You need either a truly massive non-market program – taking a third, half, more, of the entire city’s housing out of the market – or you need to allow fairly massive private construction, plus a smaller subsidized program. (The latter, to recap, increases affordability by 1) Allowing lower-cost housing, like apartments, to be built where now only single family homes can be; 2) Increasing the supply of housing; and 3) Allowing the kinds of private projects that generate inclusionary zoning-mandated affordable units.) To be honest, I don’t know that I have a preference between those choices; they both have fairly obvious downsides. But given the political realities of 21st century America – not to mention the financial realities – spending many billions of dollars in a single city to take large amounts of housing off the market seems unlikely, to say the least. If that’s not a realistic option, then the more-private-development-plus-strong-IZ-type-programs seems like the only remaining viable strategy.

4 thoughts on “This is a joke, right?

  1. “If that’s not a realistic option, then the more-private-development-plus-strong-IZ-type-programs seems like the only remaining viable strategy.”

    This is depressingly true, but the problem with the strategy is that IZ isn’t free. It’s essentially providing subsidized units based on a tax on new development. Meaning that only new development incurs that cost, driving up the cost of building and therefore requiring a higher price to make new development pencil out.

    This has been a problem in DC where they’ve pushed to use IZ more aggressively to add subsidized housing, yet DC’s height limit and other zoning restrictions limit the potential for density bonuses. The law is also applied evenly to rental and for-sale housing, which creates all sorts of problems in trying to re-sell the deed-restricted IZ units:

    In short, it’s the quid without the pro quo; IZ, but without the ‘more private development’ part.

    As far as the best use of funds, another big problem is the underlying purpose of these ‘affordable housing’ programs. Vague language gets everyone on board with the concept, but the details can be fuzzy and often housing advocates are asking for very different things. In DC, IZ proponents want to build a stock of permanently affordable units in otherwise wealthy areas as a check against gentrification and displacement. Other advocates want to use subsidies to get individuals into ownership and start building equity – recapturing some subsidy via a later market-rate sale and reinvesting that in new units. Both groups take up the mantle of ‘affordable housing,’ but are often working against one another.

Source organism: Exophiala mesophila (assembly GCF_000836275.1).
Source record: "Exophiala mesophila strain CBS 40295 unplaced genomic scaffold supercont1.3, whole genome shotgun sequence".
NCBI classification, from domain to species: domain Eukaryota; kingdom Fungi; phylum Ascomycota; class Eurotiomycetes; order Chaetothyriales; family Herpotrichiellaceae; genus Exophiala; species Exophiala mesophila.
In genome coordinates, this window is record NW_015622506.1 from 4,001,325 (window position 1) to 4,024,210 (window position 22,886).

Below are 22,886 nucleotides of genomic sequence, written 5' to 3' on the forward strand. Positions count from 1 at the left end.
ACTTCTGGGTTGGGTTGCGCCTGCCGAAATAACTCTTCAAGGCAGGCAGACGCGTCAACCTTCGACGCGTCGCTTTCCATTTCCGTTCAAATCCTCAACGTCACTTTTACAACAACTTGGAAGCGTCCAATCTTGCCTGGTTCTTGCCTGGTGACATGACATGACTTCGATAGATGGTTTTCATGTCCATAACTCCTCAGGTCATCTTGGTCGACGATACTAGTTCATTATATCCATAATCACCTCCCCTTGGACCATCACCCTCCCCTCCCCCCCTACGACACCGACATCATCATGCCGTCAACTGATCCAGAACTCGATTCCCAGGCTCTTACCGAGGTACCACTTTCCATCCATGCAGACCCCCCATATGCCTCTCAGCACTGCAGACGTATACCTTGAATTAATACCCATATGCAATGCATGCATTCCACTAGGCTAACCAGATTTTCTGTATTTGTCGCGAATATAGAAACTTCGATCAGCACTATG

As for the in lieu fees, there’s a strong case to be made that the most efficient use of funds would be to preserve currently affordable housing where it is, rather than try to force things into expensive new construction. IZ can help, but it can’t really provide the heavy lifting for housing subsidies all alone.

    1. These are all really good points. Inclusionary zoning isn’t, of course, free: like you say, it’s basically a tax on new development. There’s no reason that new developers – and the people who buy from them – should have to shoulder the entire burden of these units. And, yes, it does drive up the cost of the private units.

      Unfortunately, those economic and policy vices are also IZ’s political virtues: the money spent on those units never shows up as a line item in the city’s budget, and so politicians can claim that they’re not really spending or taxing. That’s an enormous advantage over other types of affordable housing programs, especially in a financially distressed city like Chicago.

      The point about conflicting goals is also really important. I’m primarily coming at this, as I come at a lot of urban policy, from an inequality perspective that says that economic and racial segregation is one of the primary drivers of bad things in American cities. But I also think that the basic mechanism of IZ – that affordable units are tied to new construction – suggests that it’s one of the best policy levers for getting a bulwark “in otherwise wealthy areas as a check against gentrification” – although I would replace “gentrification” with “segregation.” It’s not my area of expertise, but it’s my impression that there are other levers, like land trusts, that are better for building equity. Both goals, certainly, are important; but if you’re using IZ for something other than creating affordable units in relatively high-income areas (or areas that will soon be relatively high-income), then I think you’re missing one of the few clear opportunities to meet the desegregation objective.

      That last point is related to my forthcoming response to Payton Chung’s really excellent response to this post.

  2. In spirit, I agree with everything you’re saying, but that Chicago Rehab data seems too inadequate and lightweight to serve as the basis for these conclusions.

    1. Yeah, like I said, I don’t even know that I subscribe to the whole 30% of income thing – but I also don’t think the argument here revolves around the precision of Rehab’s numbers. If they were off by a factor of two, and there are only 250,000 units of housing needed, it doesn’t really make a difference re: the effectiveness of inclusionary zoning here.